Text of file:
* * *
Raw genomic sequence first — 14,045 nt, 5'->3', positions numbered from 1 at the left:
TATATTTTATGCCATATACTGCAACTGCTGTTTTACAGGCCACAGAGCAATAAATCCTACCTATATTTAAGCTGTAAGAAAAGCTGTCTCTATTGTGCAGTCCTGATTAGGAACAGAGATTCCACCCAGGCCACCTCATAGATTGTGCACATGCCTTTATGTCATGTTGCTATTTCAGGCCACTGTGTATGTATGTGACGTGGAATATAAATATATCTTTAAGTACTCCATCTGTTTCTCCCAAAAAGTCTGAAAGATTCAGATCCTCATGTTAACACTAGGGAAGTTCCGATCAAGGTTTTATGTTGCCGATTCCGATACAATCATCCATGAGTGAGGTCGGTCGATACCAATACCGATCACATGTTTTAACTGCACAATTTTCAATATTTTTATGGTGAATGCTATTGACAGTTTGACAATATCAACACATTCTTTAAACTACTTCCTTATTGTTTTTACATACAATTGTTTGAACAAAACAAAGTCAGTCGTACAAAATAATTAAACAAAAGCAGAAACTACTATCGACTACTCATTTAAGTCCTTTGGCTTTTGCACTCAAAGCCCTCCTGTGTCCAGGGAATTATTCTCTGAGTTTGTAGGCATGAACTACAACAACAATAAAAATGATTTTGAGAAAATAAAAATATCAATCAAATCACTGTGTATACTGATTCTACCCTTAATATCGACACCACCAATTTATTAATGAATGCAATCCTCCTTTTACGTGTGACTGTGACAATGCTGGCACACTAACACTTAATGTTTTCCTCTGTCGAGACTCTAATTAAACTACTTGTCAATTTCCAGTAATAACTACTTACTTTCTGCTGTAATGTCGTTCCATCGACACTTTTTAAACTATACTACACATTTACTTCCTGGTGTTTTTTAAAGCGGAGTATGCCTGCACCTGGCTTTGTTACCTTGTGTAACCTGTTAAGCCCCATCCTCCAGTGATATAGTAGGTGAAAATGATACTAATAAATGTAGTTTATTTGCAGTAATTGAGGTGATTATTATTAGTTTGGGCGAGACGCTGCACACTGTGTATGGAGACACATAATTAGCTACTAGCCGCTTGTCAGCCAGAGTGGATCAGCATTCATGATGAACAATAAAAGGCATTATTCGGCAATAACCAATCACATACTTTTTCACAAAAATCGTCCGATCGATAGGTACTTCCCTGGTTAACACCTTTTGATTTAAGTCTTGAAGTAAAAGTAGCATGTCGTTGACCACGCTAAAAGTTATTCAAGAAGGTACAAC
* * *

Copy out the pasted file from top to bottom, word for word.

Raw genomic sequence first — 14,045 nt, 5'->3', positions numbered from 1 at the left:
TATATTTTATGCCATATACTGCAACTGCTGTTTTACAGGCCACAGAGCAATAAATCCTACCTATATTTAAGCTGTAAGAAAAGCTGTCTCTATTGTGCAGTCCTGATTAGGAACAGAGATTCCACCCAGGCCACCTCATAGATTGTGCACATGCCTTTATGTCATGTTGCTATTTCAGGCCACTGTGTATGTATGTGACGTGGAATATAAATATATCTTTAAGTACTCCATCTGTTTCTCCCAAAAAGTCTGAAAGATTCAGATCCTCATGTTAACACTAGGGAAGTTCCGATCAAGGTTTTATGTTGCCGATTCCGATACAATCATCCATGAGTGAGGTCGGTCGATACCAATACCGATCACATGTTTTAACTGCACAATTTTCAATATTTTTATGGTGAATGCTATTGACAGTTTGACAATATCAACACATTCTTTAAACTACTTCCTTATTGTTTTTACATACAATTGTTTGAACAAAACAAAGTCAGTCGTACAAAATAATTAAACAAAAGCAGAAACTACTATCGACTACTCATTTAAGTCCTTTGGCTTTTGCACTCAAAGCCCTCCTGTGTCCAGGGAATTATTCTCTGAGTTTGTAGGCATGAACTACAACAACAATAAAAATGATTTTGAGAAAATAAAAATATCAATCAAATCACTGTGTATACTGATTCTACCCTTAATATCGACACCACCAATTTATTAATGAATGCAATCCTCCTTTTACGTGTGACTGTGACAATGCTGGCACACTAACACTTAATGTTTTCCTCTGTCGAGACTCTAATTAAACTACTTGTCAATTTCCAGTAATAACTACTTACTTTCTGCTGTAATGTCGTTCCATCGACACTTTTTAAACTATACTACACATTTACTTCCTGGTGTTTTTTAAAGCGGAGTATGCCTGCACCTGGCTTTGTTACCTTGTGTAACCTGTTAAGCCCCATCCTCCAGTGATATAGTAGGTGAAAATGATACTAATAAATGTAGTTTATTTGCAGTAATTGAGGTGATTATTATTAGTTTGGGCGAGACGCTGCACACTGTGTATGGAGACACATAATTAGCTACTAGCCGCTTGTCAGCCAGAGTGGATCAGCATTCATGATGAACAATAAAAGGCATTATTCGGCAATAACCAATCACATACTTTTTCACAAAAATCGTCCGATCGATAGGTACTTCCCTGGTTAACACCTTTTGATTTAAGTCTTGAAGTAAAAGTAGCATGTCGTTGACCACGCTAAAAGTTATTCAAGAAGGTACAAC